Open Ear Blog

New Music Reviews | February

Ought — Room Inside the World

As is so often the case, with album number three comes a little more focus and a tighter sense of musicality for Ought as like for so many others. The dark, Post-Punk vocals of previous albums are still prominent, most clearly on the very Cure-like ‘Disaffectation’. Elsewhere, on tracks like ‘These 3 Things’ there’s a broader palette, with strings providing significant depth and beauty. The most notable track ‘Desire’, with its Edwyn Collins-alike vocals, gives lie to the fact that while Ought are regularly compared to Post-Punk luminaries such as The Cure, their influence clearly stretches later to early Indie bands like Orange Juice. That’s no bad thing as ‘Desire’ is the highlight of the piece. Check it out here.

MGMT — Little Dark Age

Once a smash hit Indie Pop group who have turned their noses up at commercial success ever since, MGMT may have come as close as they’ll get to full circle on this latest release. Eschewing the drifting Psychedelia found on their last two releases, Little Dark Age focuses on the tones and textures that make Psych Pop fun rather than wide ranging. While Pop is now back in focus, its clear MGMT still retain a moodiness that separates them from the day-glo crowd. Album highlight ‘When You Die’ features darkly masochistic lyrics of self loathing that duel a downright catchy, upbeat melody. It’s as inventive and engaging and a delight to hear once more. Catch it here.

Hookworms — Microshift

Album number three from Hookworms sees a shift in sound greater than the title suggests. The layers of feedback and distorted guitar have been stripped back, shining a brighter light on the details of the Hookworm sound. The solid motorik rhythms are still in place holding things down, however the vocals are at their clearest and boldest yet. In themselves these elements have always been there, but without the lens of feedback distorting their view the sheer joy and precision of this music is now finally visible. Kicking off with crisp snares, opening track ‘Negative Space’ is a radiant start to a confident and surprisingly warm career highlight. You can hear it here.

Hollie Cook — Vessel of Love

Having acquired her love of Reggae from her time working with Ari Up of The Slits, Hollie Cook has developed a perfect blend of Dub and Lovers’ Rock with help from some of the very best in the business. Vessel of Love is produced by the hugely talented Youth, from Killing Joke, while beats and rhythms have been provided by both Jah Wobble and Prince Fatty. Most notable, however, is how singularly envisioned this album appears. Though upbeat and breezy in tone there remains a melancholy to Cook’s vocals that is often missed from contemporary Lovers’ Rock yet is completely in keeping with the origins of the genre. It’s clear this is an album that comes from a deep love for the music. Don’t miss it by starting here.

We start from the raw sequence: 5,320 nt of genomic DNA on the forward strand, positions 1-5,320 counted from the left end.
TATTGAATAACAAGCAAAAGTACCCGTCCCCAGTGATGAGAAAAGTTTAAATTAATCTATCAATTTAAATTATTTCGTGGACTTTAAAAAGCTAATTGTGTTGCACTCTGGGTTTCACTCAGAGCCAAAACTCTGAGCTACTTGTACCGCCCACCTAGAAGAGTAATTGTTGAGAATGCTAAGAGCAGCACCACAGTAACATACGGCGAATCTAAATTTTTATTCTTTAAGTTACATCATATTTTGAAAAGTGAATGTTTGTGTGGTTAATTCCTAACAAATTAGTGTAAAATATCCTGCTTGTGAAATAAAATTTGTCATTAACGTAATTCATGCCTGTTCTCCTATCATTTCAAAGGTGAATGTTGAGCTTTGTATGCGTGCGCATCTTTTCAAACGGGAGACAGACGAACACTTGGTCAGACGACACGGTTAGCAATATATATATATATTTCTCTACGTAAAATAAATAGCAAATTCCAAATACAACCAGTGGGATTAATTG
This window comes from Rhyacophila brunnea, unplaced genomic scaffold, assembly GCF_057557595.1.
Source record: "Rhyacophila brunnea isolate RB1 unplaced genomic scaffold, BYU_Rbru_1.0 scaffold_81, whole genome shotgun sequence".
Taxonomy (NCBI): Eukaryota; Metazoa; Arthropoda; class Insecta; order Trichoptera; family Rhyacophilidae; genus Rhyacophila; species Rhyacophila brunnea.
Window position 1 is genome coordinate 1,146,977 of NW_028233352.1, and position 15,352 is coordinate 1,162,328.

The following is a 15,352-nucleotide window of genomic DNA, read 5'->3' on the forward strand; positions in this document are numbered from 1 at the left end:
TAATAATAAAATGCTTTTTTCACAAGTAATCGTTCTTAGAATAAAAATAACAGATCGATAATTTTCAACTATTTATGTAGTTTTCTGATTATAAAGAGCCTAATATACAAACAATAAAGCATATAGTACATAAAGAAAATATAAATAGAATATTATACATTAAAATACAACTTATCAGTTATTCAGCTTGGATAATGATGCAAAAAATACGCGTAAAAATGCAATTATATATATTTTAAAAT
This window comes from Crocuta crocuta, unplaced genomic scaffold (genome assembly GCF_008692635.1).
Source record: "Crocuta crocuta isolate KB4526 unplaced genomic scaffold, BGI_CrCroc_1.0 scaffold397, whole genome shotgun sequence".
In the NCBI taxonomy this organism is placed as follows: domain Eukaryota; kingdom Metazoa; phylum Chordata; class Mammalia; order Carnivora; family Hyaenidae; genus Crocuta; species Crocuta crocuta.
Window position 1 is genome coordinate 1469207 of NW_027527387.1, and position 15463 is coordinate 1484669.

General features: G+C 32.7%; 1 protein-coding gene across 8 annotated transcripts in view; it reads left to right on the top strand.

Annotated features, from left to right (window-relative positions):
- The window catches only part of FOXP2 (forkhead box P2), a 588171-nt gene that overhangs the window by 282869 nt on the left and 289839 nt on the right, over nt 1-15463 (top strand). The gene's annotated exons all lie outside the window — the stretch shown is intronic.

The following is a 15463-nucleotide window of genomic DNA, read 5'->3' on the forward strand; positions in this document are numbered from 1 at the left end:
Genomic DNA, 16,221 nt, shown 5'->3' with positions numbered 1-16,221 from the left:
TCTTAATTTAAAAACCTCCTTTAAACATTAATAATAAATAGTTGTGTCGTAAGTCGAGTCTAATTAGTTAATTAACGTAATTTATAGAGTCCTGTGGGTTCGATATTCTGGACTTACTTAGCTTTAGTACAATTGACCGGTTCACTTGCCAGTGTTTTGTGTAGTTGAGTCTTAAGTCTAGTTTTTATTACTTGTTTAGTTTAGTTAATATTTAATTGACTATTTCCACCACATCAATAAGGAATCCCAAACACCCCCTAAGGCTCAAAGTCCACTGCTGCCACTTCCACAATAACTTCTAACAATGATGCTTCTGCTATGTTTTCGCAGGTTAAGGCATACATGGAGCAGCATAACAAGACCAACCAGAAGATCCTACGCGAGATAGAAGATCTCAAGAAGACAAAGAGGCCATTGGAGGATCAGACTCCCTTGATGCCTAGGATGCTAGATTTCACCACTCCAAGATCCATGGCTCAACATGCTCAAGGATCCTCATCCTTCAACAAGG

Dream Wife — Dream Wife

Big guitar riffs, bigger choruses, and plenty of attitude are the order of the day on this self-titled debut from Dream Wife. Originally conceived of as a fictional band as part of a college course, the trio carry the sense of fun so centrally necessary to Punk Rock like this. Setting them apart from others is Icelandic-born Rakel Mjöll’s pointed vocal cadence which is part Patti Smith part Karen O and completely her own. Highlights abound as ‘Taste’ takes down the path of classic 90s Alt-Rockers, perfectly distilling Pop and Grungey Punk. Elsewhere, ‘F.U.U’ is a full out Riot Grrl rocker with a sideways sense of humour in its stripped back message of female empowerment. Listen to the album here.

Calexico — The Thread That Keeps Us

The Thread That Keeps Us is as eclectic a mix of Indie Rock as we’ve seen from Calexico, who have always been better known for Latin infused Americana and Folk. Here they venture further afield into Reggae on ‘Under The Wheels’ and get as close to straight Indie as we’re likely to see on ‘Bridge to Nowhere’. Furthest out is the Funk odyssey of ‘Another Space’ which perfectly encapsulates the core narrative theme of this album; place, movement and belonging. In the current political climate, particularly in the US South West from where the band hails, these subjects make this as directly political an album as Calexico have released so far. It’s all the better for it. Find out more by listening here.

Django Django — Marble Skies

Melding Disco, Electro, Psych and Pop into appealingly groove-heavy works is the craft at which Django Django continue to prove themselves masterfully consistent. Energetic cuts like ‘Tic Tac Toe’ flash by in an anthemic blur, while the Future R&B beats of ‘Surface To Air’ bring a steadier yet no less irresistible sense of urgency to proceedings. ‘In Your Beat’ builds on an Electro House beat that out Hot Chips Hot Chip. The epic, rolling nature of the title track gets our seal of approval as the album highlight; outlandish and jubilant in the best way possible. Get a taste right here.

Franz Ferdinand — Always Ascending

Now without founding guitarist Nick McCarthy, Franz Ferdinand are back with fewer staccato riffs but without the loss of their sharp, punning lyricism. No longer setting out to get audiences dancing on tables, it’s an album that squeezes everything it can out of the lyrics and vocals of Alex Kapranos. Title track ‘Always Ascending’ riffs on a musicological pun referencing the “Shepard Tone”, an aural trick that appears as though a sound is getting higher in pitch without end. Elsewhere we get a little more socially conscious with references to the NHS and DSS in ‘Huck and Jim’ while ‘Lois Lane’ takes on the subject of conscience and journalism. Well realised images and ideas spring from every corner. Discover it for yourself here.

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